BILLINGS — The Montana Supreme Court has upheld an earlier ruling that the rights of a man accused of sexually assaulting a Billings girl were violated.
A panel of five Supreme Court justices said in a ruling issued Tuesday that Chad Everett Meeks' right to a speedy trial was violated when his case was delayed by 547 days.
Meeks was charged in August 2007 with sexually assaulting a young girl. He remained incarcerated on a $100,000 bond while his case was pending.
A judge earlier ruled that prosecutors were responsible for scheduling problems that delayed his trial and eventually violated his Sixth Amendment right.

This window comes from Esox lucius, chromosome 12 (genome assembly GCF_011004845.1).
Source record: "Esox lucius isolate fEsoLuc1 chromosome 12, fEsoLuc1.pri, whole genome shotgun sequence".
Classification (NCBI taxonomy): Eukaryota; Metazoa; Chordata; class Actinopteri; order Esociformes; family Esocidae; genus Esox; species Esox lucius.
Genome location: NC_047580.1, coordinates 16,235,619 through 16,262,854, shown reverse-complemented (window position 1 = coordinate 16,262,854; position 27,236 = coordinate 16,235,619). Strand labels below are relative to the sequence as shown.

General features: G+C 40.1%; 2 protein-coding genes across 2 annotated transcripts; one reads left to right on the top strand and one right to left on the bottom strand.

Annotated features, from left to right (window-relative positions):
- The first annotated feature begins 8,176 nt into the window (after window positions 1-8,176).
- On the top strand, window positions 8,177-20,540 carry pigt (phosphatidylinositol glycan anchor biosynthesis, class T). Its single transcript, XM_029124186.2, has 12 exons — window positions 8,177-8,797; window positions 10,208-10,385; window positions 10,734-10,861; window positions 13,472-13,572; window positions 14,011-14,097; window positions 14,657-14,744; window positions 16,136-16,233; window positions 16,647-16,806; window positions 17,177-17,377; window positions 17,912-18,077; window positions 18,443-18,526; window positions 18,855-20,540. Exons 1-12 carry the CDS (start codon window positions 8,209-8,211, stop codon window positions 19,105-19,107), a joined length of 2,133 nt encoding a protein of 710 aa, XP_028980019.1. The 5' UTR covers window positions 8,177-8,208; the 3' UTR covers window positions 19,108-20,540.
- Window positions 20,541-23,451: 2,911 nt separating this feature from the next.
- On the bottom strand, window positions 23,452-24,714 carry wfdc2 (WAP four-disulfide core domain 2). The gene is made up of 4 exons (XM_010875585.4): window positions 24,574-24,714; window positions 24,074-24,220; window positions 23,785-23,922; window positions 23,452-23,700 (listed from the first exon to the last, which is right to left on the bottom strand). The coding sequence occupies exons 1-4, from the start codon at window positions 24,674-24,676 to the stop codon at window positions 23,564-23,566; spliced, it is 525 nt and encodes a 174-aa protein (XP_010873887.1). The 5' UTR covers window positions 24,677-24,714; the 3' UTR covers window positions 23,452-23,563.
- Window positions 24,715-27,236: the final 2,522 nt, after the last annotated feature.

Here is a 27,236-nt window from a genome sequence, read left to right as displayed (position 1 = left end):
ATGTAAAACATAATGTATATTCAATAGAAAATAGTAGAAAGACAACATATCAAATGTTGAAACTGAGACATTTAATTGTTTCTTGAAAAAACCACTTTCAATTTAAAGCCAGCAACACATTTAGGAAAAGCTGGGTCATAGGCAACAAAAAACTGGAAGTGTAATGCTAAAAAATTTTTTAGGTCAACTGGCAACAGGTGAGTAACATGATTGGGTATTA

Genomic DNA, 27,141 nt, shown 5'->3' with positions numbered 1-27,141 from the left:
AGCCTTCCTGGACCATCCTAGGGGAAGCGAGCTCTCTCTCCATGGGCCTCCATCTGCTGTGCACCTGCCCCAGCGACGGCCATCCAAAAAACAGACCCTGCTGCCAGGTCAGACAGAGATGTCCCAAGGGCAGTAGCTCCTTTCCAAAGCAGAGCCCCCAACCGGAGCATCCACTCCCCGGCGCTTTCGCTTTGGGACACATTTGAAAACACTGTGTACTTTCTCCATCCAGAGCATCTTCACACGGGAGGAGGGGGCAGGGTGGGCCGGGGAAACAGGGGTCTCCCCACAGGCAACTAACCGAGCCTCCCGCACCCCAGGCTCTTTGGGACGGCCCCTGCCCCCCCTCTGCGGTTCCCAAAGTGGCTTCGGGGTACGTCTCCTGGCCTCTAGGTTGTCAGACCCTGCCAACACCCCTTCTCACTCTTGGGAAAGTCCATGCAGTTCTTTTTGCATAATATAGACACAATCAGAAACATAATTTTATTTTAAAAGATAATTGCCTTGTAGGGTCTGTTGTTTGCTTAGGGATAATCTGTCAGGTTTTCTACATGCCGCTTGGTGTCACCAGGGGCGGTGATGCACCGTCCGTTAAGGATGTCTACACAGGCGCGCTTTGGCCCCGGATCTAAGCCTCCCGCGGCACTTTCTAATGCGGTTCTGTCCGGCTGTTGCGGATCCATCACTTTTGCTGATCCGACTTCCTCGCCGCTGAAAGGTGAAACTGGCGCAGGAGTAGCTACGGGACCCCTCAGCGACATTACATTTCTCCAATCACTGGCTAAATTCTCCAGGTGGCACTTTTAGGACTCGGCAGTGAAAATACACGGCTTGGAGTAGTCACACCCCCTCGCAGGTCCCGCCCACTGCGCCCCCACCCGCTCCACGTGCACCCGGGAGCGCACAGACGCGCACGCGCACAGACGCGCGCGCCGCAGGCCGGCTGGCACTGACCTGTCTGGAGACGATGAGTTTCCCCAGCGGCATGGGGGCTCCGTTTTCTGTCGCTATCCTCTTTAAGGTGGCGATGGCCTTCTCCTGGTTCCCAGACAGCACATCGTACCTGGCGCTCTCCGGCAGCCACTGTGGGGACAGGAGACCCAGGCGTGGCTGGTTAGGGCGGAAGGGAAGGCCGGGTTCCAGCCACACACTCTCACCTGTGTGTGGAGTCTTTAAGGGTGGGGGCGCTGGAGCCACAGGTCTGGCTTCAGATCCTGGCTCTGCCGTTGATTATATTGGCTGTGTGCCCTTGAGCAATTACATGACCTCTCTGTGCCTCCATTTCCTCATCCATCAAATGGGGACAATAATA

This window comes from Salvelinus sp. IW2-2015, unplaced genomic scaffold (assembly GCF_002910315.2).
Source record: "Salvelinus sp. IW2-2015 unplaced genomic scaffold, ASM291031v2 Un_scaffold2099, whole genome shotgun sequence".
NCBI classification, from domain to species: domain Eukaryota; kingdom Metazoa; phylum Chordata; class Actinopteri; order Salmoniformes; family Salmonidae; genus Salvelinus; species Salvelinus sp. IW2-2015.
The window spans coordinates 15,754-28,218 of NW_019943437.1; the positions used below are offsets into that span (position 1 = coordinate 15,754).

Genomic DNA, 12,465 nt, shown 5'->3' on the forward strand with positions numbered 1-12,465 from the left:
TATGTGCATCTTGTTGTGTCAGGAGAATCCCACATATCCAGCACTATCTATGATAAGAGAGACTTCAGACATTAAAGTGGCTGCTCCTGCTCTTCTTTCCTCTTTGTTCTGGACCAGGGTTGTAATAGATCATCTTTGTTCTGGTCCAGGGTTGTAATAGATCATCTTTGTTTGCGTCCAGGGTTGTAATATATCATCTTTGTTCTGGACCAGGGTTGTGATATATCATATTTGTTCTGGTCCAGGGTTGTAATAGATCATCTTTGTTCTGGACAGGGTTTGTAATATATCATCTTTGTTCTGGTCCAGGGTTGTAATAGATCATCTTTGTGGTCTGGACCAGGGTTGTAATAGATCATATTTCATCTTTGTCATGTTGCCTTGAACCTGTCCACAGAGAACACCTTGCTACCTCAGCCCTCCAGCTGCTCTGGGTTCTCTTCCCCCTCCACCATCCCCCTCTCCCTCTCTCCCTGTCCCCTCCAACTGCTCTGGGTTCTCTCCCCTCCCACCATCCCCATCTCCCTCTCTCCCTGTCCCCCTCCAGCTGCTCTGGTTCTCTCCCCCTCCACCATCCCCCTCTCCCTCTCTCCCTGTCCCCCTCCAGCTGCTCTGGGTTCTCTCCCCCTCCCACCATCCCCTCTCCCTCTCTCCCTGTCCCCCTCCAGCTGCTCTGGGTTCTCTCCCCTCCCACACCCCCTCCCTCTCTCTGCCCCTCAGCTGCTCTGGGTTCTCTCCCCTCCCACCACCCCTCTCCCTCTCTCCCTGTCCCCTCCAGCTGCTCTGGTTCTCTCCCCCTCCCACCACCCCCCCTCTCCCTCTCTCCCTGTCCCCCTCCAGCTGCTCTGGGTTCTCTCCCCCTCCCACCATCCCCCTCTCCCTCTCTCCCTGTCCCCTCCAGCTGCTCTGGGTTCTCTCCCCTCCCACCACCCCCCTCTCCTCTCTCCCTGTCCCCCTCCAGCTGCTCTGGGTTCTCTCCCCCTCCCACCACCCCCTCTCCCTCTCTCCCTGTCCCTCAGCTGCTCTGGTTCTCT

Prosecutors said Meeks was responsible for the delay because of a defense motion to exclude evidence and his failure to provide legal information.
In an opinion written by Justice Ingrid Gustafson, the Supreme Court sided with Meeks on four legal factors, including the length of the delay, the reasons for the delay, Meeks' responses to the delay, and the prejudice that resulted from the delay.
According to Montana Department of Corrections records, Meeks is currently on probation in Washington state on an interstate compact agreement.